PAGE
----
The story continues: One day Esau comes home exhausted from hunting in the field. Jacob is simmering a stew, and famished Esau asks for a swallow of the ‘red stuff’ (he is therefore called ‘Edom,’ which means red).
“First sell me your birthright [first born rights]” and then I will give you to eat. Esau agrees. “Here I’m about to die, what good is a birthright to me?”
He sells his birthright to Jacob and in return gets his meal.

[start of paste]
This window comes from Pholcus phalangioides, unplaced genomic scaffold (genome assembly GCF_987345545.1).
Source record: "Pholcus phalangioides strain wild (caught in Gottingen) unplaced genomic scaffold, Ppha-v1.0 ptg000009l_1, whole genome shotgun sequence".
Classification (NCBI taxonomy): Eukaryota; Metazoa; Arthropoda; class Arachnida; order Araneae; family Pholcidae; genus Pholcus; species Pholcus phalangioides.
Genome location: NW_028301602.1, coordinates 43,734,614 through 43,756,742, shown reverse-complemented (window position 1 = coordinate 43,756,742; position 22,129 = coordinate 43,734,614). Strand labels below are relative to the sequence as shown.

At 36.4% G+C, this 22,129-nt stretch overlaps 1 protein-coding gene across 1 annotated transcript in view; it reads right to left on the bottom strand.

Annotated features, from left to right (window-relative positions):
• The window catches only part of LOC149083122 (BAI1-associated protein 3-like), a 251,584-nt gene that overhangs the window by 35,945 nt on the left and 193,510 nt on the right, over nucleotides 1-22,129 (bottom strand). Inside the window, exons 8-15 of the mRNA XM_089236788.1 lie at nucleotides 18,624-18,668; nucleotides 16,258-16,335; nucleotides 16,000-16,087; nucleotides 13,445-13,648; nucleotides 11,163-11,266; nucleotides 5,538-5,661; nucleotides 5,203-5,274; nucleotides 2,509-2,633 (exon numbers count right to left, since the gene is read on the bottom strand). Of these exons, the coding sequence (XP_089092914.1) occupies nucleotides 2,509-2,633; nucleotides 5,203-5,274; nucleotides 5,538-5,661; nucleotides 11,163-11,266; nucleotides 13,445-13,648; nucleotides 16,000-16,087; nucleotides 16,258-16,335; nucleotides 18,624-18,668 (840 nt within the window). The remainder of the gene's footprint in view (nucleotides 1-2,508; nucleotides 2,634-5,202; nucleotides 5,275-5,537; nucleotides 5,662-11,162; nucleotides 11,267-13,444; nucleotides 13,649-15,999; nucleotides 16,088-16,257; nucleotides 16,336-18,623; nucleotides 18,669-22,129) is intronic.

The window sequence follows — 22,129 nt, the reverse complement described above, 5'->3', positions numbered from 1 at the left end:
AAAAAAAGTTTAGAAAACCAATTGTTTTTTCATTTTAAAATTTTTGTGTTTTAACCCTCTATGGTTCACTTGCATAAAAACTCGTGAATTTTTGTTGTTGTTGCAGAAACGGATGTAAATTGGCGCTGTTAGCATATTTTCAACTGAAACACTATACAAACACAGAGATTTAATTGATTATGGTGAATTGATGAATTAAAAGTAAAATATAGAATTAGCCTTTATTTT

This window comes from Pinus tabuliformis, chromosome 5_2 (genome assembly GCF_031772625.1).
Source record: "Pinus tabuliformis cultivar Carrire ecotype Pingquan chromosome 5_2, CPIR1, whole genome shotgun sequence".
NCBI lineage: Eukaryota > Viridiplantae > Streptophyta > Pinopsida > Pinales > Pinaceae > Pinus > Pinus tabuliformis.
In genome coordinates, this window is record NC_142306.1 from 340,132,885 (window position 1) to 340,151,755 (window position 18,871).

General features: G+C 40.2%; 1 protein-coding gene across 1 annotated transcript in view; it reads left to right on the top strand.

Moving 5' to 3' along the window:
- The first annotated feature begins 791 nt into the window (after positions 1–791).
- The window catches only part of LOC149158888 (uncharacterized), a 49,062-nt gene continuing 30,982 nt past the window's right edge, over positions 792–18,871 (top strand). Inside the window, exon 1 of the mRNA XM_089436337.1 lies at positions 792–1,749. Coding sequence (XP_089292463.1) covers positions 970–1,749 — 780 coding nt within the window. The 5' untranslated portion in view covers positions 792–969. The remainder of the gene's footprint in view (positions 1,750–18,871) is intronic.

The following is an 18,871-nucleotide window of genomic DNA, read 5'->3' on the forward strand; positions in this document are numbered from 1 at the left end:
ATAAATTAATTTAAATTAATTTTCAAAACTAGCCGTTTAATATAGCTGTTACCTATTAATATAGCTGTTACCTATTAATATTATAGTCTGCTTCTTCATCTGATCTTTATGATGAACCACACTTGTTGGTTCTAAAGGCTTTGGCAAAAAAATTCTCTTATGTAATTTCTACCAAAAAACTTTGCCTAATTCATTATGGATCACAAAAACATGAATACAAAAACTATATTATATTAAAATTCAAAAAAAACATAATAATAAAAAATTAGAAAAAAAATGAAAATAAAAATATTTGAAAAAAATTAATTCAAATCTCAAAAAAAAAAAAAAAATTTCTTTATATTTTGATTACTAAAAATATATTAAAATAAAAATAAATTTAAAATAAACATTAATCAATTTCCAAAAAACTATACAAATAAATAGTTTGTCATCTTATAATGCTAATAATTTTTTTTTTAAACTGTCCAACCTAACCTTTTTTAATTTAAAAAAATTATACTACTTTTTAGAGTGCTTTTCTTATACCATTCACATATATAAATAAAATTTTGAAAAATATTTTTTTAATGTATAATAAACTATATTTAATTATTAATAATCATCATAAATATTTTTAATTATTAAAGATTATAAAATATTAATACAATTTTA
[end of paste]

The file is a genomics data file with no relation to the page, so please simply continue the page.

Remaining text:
Strange story. How could honest Jacob, Jacob the scholar, manipulate his brother for the birthright? G-d decided that Esau be the first-born! Additionally, the birthright is a spiritual right; can it be sold for… a stew?!
But the story gets stranger yet.
Rebecca overhears Isaac telling Esau that he wants to bless him. When Esau goes out to the field to bring back a meal for Isaac before blessing him, Rebecca tells her son Jacob what she overheard, and she says to him that he should go to his father Isaac and pretend that he is Esau and receive the blessings. Rebecca prepares a tasty meal and dresses Jacob in Esau’s garments. She places animal skins on his arms and neck, so that when Isaac (who was blind at the time) would touch him, he would think that Jacob is Esau.